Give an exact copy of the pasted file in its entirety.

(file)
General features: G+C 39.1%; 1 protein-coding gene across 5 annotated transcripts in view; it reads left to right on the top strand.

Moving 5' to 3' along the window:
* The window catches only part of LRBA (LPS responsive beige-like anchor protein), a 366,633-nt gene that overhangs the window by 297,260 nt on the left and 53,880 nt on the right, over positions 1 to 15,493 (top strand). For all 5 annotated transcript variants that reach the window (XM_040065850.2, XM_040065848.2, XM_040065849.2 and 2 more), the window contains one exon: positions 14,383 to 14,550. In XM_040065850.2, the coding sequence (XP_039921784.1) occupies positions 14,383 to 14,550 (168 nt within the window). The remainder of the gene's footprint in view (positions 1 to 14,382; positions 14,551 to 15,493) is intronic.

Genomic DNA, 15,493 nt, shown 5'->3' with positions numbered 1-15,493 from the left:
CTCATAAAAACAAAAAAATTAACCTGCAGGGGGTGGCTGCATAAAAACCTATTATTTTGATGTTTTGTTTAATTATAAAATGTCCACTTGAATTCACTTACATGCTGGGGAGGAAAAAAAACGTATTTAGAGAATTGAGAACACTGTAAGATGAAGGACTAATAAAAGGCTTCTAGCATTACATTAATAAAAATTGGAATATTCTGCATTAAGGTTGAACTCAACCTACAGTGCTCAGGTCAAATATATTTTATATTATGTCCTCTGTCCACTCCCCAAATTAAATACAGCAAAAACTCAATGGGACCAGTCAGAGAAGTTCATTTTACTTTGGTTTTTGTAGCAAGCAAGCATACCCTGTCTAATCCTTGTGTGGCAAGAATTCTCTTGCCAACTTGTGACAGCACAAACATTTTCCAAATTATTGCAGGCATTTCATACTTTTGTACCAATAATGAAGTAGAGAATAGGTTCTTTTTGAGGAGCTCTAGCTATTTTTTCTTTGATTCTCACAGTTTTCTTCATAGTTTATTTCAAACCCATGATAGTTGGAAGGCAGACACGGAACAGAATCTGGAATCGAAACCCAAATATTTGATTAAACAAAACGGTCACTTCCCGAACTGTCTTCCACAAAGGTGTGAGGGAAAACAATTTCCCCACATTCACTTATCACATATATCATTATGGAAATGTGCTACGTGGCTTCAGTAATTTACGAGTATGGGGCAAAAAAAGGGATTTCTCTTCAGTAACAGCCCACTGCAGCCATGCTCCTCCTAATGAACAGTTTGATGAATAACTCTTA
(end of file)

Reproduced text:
General features: G+C 39.1%; 1 protein-coding gene across 5 annotated transcripts in view; it reads left to right on the top strand.

Moving 5' to 3' along the window:
* The window catches only part of LRBA (LPS responsive beige-like anchor protein), a 366,633-nt gene that overhangs the window by 297,260 nt on the left and 53,880 nt on the right, over positions 1 to 15,493 (top strand). For all 5 annotated transcript variants that reach the window (XM_040065850.2, XM_040065848.2, XM_040065849.2 and 2 more), the window contains one exon: positions 14,383 to 14,550. In XM_040065850.2, the coding sequence (XP_039921784.1) occupies positions 14,383 to 14,550 (168 nt within the window). The remainder of the gene's footprint in view (positions 1 to 14,382; positions 14,551 to 15,493) is intronic.

Genomic DNA, 15,493 nt, shown 5'->3' with positions numbered 1-15,493 from the left:
CTCATAAAAACAAAAAAATTAACCTGCAGGGGGTGGCTGCATAAAAACCTATTATTTTGATGTTTTGTTTAATTATAAAATGTCCACTTGAATTCACTTACATGCTGGGGAGGAAAAAAAACGTATTTAGAGAATTGAGAACACTGTAAGATGAAGGACTAATAAAAGGCTTCTAGCATTACATTAATAAAAATTGGAATATTCTGCATTAAGGTTGAACTCAACCTACAGTGCTCAGGTCAAATATATTTTATATTATGTCCTCTGTCCACTCCCCAAATTAAATACAGCAAAAACTCAATGGGACCAGTCAGAGAAGTTCATTTTACTTTGGTTTTTGTAGCAAGCAAGCATACCCTGTCTAATCCTTGTGTGGCAAGAATTCTCTTGCCAACTTGTGACAGCACAAACATTTTCCAAATTATTGCAGGCATTTCATACTTTTGTACCAATAATGAAGTAGAGAATAGGTTCTTTTTGAGGAGCTCTAGCTATTTTTTCTTTGATTCTCACAGTTTTCTTCATAGTTTATTTCAAACCCATGATAGTTGGAAGGCAGACACGGAACAGAATCTGGAATCGAAACCCAAATATTTGATTAAACAAAACGGTCACTTCCCGAACTGTCTTCCACAAAGGTGTGAGGGAAAACAATTTCCCCACATTCACTTATCACATATATCATTATGGAAATGTGCTACGTGGCTTCAGTAATTTACGAGTATGGGGCAAAAAAAGGGATTTCTCTTCAGTAACAGCCCACTGCAGCCATGCTCCTCCTAATGAACAGTTTGATGAATAACTCTTA